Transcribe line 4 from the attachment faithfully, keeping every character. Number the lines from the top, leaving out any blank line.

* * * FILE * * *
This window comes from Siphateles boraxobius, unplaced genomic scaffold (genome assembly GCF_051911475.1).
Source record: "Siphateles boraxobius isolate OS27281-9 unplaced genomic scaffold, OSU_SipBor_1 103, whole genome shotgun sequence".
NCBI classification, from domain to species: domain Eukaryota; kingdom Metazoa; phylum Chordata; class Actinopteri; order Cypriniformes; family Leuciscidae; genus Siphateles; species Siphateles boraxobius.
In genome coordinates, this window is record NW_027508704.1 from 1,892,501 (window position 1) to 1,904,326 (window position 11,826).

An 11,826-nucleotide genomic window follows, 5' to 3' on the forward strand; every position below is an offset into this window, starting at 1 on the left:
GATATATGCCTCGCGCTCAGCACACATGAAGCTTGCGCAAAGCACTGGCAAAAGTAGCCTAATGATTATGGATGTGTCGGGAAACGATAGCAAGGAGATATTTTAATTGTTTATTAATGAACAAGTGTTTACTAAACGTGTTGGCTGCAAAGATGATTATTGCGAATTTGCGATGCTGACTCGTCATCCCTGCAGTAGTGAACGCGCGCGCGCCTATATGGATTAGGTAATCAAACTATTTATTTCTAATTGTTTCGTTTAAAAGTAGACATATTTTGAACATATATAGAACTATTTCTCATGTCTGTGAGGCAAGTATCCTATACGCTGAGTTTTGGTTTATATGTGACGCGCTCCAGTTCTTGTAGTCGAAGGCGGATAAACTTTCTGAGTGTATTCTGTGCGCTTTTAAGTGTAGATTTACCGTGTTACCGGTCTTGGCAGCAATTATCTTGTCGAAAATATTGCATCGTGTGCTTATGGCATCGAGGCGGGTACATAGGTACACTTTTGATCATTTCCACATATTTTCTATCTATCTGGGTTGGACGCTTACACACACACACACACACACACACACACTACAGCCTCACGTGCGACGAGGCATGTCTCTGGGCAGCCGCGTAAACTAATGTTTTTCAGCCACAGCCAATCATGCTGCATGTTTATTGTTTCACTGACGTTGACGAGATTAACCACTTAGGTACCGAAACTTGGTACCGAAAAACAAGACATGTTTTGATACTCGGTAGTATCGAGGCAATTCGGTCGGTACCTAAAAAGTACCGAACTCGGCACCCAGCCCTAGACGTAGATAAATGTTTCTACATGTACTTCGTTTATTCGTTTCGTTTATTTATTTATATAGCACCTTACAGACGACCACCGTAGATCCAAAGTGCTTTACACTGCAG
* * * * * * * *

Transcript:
In genome coordinates, this window is record NW_027508704.1 from 1,892,501 (window position 1) to 1,904,326 (window position 11,826).